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Eleven screws later, we finally have the console opened up. Kinda dusty inside, isn't it. You can thank all those ventilation slots in the top of the console for that; they allow a fair amount of dust to accumulate inside over 20-plus years! But we're not done with the screwdriver just yet; that metal shield is attached to the circuit board with still more screws, along with a soldered shield-braid. Boy, Coleco really didn't want this thing being taken apart once it was put together, did they...
The Colecovision's main board. Surprisingly few chips, really, considering the technology of the time... the largest two chips are the Z-80 CPU, at the bottom, and the TMS9928 graphics chip up towards the top (the one with the heat sink on it.) The single 28-pin chip in the middle is the BIOS ROM, and just above that is the SN76489 sound chip. Most of the rest of the chips are RAM, with just a few 74LS-series logic chips to glue it all together. Simple, but effective. One of the advantages to the Colecovision's design is that all of those chips were quite common and widely used, making information about them a lot easier to come by than the relatively obscure General Instruments components used in the Intellivision.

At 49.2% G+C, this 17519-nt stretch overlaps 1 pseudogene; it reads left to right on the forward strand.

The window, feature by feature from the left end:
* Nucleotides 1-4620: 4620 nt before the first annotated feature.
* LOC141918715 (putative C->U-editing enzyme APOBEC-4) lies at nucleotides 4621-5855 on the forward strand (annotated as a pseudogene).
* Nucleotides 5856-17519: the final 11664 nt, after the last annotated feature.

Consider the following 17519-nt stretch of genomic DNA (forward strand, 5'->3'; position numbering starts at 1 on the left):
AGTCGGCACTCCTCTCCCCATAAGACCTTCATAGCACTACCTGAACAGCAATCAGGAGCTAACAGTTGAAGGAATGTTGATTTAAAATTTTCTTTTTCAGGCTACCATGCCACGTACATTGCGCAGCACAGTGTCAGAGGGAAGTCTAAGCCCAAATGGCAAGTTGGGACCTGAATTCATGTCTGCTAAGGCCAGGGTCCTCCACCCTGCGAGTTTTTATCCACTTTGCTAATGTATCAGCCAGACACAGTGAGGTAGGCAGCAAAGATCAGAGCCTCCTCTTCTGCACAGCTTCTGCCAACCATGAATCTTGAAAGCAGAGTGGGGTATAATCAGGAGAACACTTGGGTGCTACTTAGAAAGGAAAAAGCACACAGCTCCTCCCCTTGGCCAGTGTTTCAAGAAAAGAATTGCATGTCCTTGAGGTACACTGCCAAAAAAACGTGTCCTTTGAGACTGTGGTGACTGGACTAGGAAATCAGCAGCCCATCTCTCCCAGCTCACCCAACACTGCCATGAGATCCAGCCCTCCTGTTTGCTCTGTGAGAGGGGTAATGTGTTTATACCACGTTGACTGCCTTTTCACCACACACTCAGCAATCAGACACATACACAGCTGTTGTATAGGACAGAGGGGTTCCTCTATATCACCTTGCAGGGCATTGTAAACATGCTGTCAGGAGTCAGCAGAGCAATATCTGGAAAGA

Incidentally – before we begin adding our modifications, now would be an excellent time to flip the PCB over and look for any suspicious-looking solder joints, particularly around the power switch and cartridge slot. A cracked or oxidized solder joint can wreak all kinds of havoc, from causing the system not to boot up at all to unexplained control failures and game crashes.
This is the simplest part of the conversion. The SN76489 sound chip has plenty of signal-drive capability and doesn't need any impedance-matching circuitry, so its output can just go straight to the RCA jack which will be mounted on the back of the console. Unlike the Intellivision, it doesn't even need any capacitive coupling to filter out any DC components (though it probably couldn't hurt any if you feel like adding it anyway.) Take some shielded audio cable and solder the ground-shield to pin 8, and the signal lead to pin 7. Smaller wires will be easier to solder, so I'd recommend using some thin audio-signal wire. You can either pick up some microphone cable from your local Radio Shack – or just do what I did, and scrounge the wiring from a set of ultra-cheap headphones from your local "everything's-a-dollar" store.